Such a frustrating question I have often received from friends and family members. They know I am athletic but everything I do and teach is more about energy, meditation & the mind than it is about poses and stretching. They are confused. This is normal though as many in the west think of yoga as a stretching class and there are some teachers out there who approach it as such too, so there is bound to be some confusion.
Here are some interesting tid bits that might also help anyone new to yoga answer this question from family and friends.
1. Yoga is about union. It’s about getting you to your highest and brightest potential, about being your best self, as Oprah would say.
2. Yoga is what ever it needs to be so that a practitioner can unplug from the drama of life and recharge on the way to a higher way of living. For many westerners this means getting the body in line, or unwinding stress and tension in the body, so that the mind has a chance to find peace. This is what westerners needed, so in the west we are used to Yoga as a physical practice.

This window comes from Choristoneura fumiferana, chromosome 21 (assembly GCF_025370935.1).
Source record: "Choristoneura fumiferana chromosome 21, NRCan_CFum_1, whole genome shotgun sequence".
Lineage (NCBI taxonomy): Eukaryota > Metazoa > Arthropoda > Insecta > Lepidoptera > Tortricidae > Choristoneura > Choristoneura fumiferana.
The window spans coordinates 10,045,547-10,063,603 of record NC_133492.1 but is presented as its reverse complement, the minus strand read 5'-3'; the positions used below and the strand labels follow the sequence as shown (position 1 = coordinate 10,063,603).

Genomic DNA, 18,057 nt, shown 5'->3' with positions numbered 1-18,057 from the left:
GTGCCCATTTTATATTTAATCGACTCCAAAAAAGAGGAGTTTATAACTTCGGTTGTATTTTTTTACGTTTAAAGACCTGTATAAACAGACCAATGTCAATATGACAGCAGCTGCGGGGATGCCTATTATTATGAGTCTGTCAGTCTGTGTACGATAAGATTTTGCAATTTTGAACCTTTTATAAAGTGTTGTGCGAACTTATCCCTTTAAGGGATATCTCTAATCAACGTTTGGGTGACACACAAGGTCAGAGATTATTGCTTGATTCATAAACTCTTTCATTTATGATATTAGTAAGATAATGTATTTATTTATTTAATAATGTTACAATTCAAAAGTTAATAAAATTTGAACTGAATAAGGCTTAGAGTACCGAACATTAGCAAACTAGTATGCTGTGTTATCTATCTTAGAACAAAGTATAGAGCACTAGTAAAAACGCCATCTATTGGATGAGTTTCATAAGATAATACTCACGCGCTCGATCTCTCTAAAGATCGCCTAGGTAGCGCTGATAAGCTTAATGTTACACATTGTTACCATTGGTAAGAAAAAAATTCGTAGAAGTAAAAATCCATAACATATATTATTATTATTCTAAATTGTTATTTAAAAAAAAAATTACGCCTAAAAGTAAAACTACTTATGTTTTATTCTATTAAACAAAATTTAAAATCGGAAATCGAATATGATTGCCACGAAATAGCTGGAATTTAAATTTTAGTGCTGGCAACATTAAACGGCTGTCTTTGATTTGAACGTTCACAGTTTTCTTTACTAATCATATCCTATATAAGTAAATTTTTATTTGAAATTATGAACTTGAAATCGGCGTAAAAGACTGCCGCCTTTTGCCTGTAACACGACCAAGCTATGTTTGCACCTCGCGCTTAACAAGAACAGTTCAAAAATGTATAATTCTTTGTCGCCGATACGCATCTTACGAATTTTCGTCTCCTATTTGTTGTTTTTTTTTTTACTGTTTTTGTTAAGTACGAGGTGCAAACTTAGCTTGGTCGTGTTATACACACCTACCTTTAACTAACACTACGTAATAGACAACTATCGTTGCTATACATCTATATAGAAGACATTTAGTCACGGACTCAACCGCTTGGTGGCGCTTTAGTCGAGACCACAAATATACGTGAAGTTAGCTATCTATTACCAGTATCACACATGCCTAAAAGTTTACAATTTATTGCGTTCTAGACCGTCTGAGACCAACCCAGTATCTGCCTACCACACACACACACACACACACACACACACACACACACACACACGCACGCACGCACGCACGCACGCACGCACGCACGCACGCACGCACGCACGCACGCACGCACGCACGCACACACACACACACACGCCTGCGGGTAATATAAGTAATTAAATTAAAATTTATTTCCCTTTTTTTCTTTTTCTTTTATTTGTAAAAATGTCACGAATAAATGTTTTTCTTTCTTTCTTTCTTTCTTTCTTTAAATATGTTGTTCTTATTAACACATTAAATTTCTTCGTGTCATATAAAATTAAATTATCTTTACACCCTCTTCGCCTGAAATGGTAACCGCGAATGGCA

“The first workout-like practice of asanas, or poses, stem from the Sritattvanidhi, a book written in the early 1800's by Mummadi Krishnaraja, a patron of Indian culture and arts.”
But Yoga has always been so much more than working on the physical level. In order for union (yoga) to happen one must train the mind and live a noble life. There are many teachings on spirituality (non-religious), mental development, right living, and philosophy to guide practitioners.
“If we agree that yoga includes both preliminary and advanced practices for the body, mind and spirit, then there is plenty of archeological, linguistic, textual, genetic or other evidence to suggest that Hatha Yoga is at least 1500 years old, that Tantra is at least 6000 years old, that Yoga philosophy is at least 3500 years old, and that goraksasana (a complex Hatha Yoga bhanda) was practiced more than 4000 years ago.
” Ramesh Bjonnes
There are forms of yoga that hardly stretch at all such as Jana yoga (working with the mind), Bhakti yoga (working with the heart), and Kundalini
yoga (working with energy).
So it is up to us to help our western friends (and some teachers) understand the vast offering within yoga to help us on many deep levels to live a better life. It is not just stretching the body, it is stretching the mind and soul. Physical poses help calm us down enough to get to the good stuff!
“Confront a fear, practice patience, express gratitude, exercise generosity, and think of others first. This is what I call emotional yoga.”
Dr. Miles Neale